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Alarming surge’ in anti-Asian violence across US terrifies community members

Discussion in 'BBS Hangout: Debate & Discussion' started by Reeko, Feb 20, 2021.

  1. tinman

    tinman Contributing Member
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    Move back

    This stuff doesn't happen in Katy
     
  2. Sanctity

    Sanctity Member

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    Most of this is happening on the west coast where Asians have a much stronger presence or so I thought. Either this stuff goes unreported here in the DC area or I'm not paying close attention. Hmm
     
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  3. tinman

    tinman Contributing Member
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    You remember the LA Riots in the 90s? Why were the Koreans targeted? They didn't beat up Rodney King.
    I think there was some article or report saying they were 'easy targets' especially the elderly.
     
  4. Sanctity

    Sanctity Member

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    There were incidents like a young girl grabbing an item too hastily according to the clerk that shot and killed her before she could pay. She was a middle schooler that died with money in her hand sometime in 1992 or 93.
     
  5. Invisible Fan

    Invisible Fan Insider Newsletter™ 2X Diamond Member

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    There was a culture gap that made Koreans look like carpet baggers taking money away from the black community. Koreans also didn’t expect the amount of minorities living in the US since their image of the country came from Hollywood.

    I think it adjusted over time, even as Hispanic community grew as well but it wasn’t pretty and the police wanted none of that
     
  6. rocketsjudoka

    rocketsjudoka Contributing Member

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    Yeah it took me by surprise quite a bit and not something I expected. The impression I got from her question was that it seemed pretty ignorant rather than malicious but still goes to show you how such attitudes can seep into things.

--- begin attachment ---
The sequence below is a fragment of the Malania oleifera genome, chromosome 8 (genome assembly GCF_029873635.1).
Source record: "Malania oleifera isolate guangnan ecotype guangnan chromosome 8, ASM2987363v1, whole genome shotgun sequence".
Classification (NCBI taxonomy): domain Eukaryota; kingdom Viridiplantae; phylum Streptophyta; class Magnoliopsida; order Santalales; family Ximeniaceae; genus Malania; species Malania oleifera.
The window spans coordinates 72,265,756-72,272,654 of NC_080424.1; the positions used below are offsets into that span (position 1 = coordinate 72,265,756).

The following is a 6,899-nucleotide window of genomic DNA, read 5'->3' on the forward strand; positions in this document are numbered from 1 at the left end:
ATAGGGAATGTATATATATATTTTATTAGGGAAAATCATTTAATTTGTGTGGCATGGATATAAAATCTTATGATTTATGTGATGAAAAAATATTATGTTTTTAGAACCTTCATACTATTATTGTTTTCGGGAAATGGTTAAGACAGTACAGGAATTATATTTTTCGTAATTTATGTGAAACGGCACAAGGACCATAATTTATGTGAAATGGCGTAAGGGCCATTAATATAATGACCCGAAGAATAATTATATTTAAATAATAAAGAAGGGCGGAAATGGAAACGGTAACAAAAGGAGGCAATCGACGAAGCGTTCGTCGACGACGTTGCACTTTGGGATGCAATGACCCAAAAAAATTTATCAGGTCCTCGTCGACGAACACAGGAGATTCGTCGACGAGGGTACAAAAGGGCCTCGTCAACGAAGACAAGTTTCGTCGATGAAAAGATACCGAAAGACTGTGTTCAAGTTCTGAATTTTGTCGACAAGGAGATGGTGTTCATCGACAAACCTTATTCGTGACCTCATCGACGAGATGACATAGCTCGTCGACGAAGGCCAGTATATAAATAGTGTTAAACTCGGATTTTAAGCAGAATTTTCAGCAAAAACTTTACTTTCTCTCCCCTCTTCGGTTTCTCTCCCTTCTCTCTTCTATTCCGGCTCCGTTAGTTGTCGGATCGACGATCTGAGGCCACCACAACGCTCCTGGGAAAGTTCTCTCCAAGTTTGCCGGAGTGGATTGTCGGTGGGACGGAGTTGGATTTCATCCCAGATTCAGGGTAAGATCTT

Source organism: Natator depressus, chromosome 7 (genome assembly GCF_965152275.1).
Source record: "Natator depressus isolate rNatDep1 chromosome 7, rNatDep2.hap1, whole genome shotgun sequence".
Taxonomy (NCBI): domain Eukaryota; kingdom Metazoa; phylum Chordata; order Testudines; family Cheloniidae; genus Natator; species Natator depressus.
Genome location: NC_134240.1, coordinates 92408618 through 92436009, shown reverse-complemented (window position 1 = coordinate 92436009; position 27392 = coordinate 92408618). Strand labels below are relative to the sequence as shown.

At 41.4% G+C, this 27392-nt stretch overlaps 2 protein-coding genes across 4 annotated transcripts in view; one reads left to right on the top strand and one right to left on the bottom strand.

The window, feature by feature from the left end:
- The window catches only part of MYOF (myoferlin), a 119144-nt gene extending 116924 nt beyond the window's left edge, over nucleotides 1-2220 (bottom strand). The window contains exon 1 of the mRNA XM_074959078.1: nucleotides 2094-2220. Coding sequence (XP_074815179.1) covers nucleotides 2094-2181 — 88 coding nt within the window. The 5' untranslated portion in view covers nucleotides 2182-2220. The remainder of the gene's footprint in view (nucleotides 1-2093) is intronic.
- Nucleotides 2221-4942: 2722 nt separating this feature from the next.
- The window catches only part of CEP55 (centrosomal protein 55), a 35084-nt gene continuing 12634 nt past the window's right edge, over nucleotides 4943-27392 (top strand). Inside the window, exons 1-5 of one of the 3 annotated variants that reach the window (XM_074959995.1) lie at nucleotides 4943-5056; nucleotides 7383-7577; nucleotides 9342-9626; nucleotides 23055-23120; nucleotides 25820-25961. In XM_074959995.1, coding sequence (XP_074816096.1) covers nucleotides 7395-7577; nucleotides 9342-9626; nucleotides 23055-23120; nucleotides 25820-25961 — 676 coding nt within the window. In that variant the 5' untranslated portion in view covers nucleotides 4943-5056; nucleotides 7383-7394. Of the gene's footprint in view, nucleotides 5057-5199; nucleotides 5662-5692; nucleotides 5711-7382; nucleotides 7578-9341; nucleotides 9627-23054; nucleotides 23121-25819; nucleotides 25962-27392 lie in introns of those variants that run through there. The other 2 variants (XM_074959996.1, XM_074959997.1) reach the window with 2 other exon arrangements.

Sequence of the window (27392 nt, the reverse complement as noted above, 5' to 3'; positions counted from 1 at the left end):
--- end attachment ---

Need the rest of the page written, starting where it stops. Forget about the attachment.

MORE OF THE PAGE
Anyway not dwelling on it and not planning on avoiding this person as she's someone in the Irish music community but certainly does give me pause when considering what people are really thinking.
     
  7. rocketsjudoka

    rocketsjudoka Contributing Member

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    Before Rodney King there were several incidents involving Korean and other Asian shopkeepers around the country. Including the shooting a black shoplifter by a Korean shopkeeper in LA months before Rodney King. The tension was even noted in Do the Right Thing which came out two years before Rodney King.
     
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  8. Invisible Fan

    Invisible Fan Insider Newsletter™ 2X Diamond Member

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    One of the random things i remember for no good reason...Amy Chua’s book World On Fire.

    Explains the more incidence of violent cases (bigger population is another) in west coast and nyc than anywhere else.

    https://www.theguardian.com/books/2004/feb/21/highereducation.news
     
  9. Reeko

    Reeko Member
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    saw a documentary about that on Netflix
     
  10. tinman

    tinman Contributing Member
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    Did you watch Menace II Society?
     
  11. tinman

    tinman Contributing Member
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    Ah the LA Riots
     
  12. rocketsjudoka

    rocketsjudoka Contributing Member

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    A long time ago.
     
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  13. tinman

    tinman Contributing Member
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    Oh I thought this was because of Dr Seuss
    @Os Trigonum

    the Cat in the Hat caused the tension between Koreans and African Americans
     
  14. txtony

    txtony Member

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    Google doodle today:

    [​IMG]

    See how America is searching to support Asian communities and #StopAsianHate



    Dr. Wu Lien-teh: The trailblazing doctor who invented the face mask - CNN

    If you visit Wednesday's Google search box page, you might notice that the "doodle" -- the cartoon image that the tech giant wraps around its familiar multicolored logo -- honors an Asian man in a white coat who appears to be making and distributing face masks.